Upgrading your car is done using a method where when you finish a race you get to pick from three Speed Cards, this new addition allows you to try out different load outs. Interchanging parts at ease to ensure that you are using the best Speed Card in each of the six car parts available. Each Speed Card has a manufacturer, and matching either three or six of these manufacturer then gives you an additional bonus. So there is always a different set of customisation available however you race. If you need a Speed Card in a hurry and don’t want to take part in another race then you can head to a Tune Up shop and just purchase a Speed Card with your earned credits in game.
There is so much road to race around and activities to take part in that you could easily lose many hours just driving around the twisty roads of the mountains, trying to nail that killer drift.
Once again we have a bit of a mixed bag, the comparison has to be made with the previous Need For Speed game, where we were given shiny textures and glossy finishes in the dark and quite often rainy environment. This game with its day to night cycle gives a bit more of a ‘normal’ colour pallet.
Both the in game and also the HUD graphics can take a few seconds to load the first time you enter the game, once they are loaded you are greeted with some decent textures and car models. With no internal camera you are left to wonder if Need For Speed Payback has rendered the insides accurately.
Cut scenes are hit and miss, with the first few frames are often jittery with some instances of the driver having an out of car body moment. Then we have the issue that I found most annoying, when you start a race against another driver you get a few lines of dialogue, however in the car the characters are staring straight forward, no lip movements or anything like that. For all the effort that has gone into making the game look as it does, this seems a bit of a slip by EA (not another one!) With the rough comes the smooth though and in general the graphics are decent enough for you to play around with.
A photo mode is added as well as a quick snapshot button, the photo mode allows you to come up with some fantastic looking images, if you find the right spot and are clued up enough to play around with the different settings.
Wooden characters, decent soundtrack, car sounds. These are the main elements that you will encounter on your audible journey through Need For Speed Payback. While the car sounds are accurate, and each vroom vroom of your revving engine is nicely tuned to give the most sound possible, you do feel a little underwhelmed when you hit that nitrous button. You expect a large BOOM and hear the engine revving uncontrollably towards its top end. You kind of just feel a little…meh. I mean don’t get me wrong its decent, it could just have been better.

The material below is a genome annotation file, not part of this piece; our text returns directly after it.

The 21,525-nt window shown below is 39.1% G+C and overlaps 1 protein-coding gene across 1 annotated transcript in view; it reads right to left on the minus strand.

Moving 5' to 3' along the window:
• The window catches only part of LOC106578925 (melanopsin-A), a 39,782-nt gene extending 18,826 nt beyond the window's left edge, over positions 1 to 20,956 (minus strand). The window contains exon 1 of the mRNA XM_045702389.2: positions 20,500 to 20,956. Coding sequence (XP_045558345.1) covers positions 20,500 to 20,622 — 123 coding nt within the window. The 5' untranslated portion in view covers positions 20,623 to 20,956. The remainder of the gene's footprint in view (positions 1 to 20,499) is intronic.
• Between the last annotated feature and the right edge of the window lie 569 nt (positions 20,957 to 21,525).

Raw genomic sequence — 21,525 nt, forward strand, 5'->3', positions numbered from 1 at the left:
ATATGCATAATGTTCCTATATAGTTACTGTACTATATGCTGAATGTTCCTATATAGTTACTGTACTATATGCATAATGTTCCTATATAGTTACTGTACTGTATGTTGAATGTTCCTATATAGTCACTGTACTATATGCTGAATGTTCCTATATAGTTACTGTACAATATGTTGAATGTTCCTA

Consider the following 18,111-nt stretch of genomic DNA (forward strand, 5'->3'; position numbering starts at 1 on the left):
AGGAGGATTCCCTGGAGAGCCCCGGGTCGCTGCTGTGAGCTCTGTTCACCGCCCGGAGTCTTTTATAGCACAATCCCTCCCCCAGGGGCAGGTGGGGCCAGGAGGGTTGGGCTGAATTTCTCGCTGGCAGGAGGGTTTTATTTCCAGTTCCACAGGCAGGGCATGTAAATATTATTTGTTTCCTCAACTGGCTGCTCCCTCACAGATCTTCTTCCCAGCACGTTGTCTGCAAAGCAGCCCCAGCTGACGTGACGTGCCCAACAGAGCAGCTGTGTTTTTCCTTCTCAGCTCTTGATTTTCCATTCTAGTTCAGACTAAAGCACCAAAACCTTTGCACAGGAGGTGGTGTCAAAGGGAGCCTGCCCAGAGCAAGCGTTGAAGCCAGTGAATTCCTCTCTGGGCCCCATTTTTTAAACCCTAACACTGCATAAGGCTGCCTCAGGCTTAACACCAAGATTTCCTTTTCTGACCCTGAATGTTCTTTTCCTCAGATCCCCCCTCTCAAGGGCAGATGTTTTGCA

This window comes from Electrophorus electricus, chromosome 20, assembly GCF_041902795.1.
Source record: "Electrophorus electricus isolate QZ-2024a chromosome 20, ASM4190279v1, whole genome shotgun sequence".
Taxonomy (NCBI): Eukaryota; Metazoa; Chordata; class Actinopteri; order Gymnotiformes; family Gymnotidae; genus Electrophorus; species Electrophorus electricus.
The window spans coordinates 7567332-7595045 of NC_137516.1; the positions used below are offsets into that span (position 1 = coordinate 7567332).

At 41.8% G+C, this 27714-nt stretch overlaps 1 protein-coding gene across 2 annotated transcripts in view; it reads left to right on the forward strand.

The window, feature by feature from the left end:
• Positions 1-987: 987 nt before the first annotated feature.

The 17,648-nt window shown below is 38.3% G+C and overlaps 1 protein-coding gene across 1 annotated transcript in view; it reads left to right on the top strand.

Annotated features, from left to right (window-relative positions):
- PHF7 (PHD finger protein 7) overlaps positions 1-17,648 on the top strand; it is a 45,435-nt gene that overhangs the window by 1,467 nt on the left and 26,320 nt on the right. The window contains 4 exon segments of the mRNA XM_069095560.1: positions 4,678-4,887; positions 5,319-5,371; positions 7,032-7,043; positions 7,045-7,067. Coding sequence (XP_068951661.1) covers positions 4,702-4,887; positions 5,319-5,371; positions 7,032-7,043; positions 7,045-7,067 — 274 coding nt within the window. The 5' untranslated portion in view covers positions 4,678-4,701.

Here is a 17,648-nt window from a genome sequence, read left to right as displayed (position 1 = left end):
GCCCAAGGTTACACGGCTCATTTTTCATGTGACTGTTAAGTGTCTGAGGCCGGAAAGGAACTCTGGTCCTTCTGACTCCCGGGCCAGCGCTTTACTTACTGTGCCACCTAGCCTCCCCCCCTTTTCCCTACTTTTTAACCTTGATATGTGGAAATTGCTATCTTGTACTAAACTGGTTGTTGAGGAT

The vocal talents on show are passable, although as mentioned the characters can be a little wooden. This does mean that you are unable to feel a connection with them as they go through trying to take The House down.
The majority of your time in Fortune City will be spent free-roaming, taking in the sights and hitting those activities hard. Nipping into a Tune Up shop to purchase upgrades and every so often returning to your base HQ, the garage, to customise your car. Spending time editing those decals to make them just right.
The game is enough to keep you entertained for a good couple of weeks of on and off gameplay, however past this, unless you are a die hard Need For Speed fan, there are other options out there when it comes to racing games that just do things better.
Overall, this game has a few new elements to it, which actually help and give the game a bit more of appeal than the previous Need For Speed game. However, this can feel short lived. Dipping in and out for an hour at a time will probably be how you will enjoy Need For Speed Payback at its best.
Need For Speed Payback boosts its way to a Thumb Culture Silver Award (6/10)
Disclaimer: We received a physical copy of this to carry out the review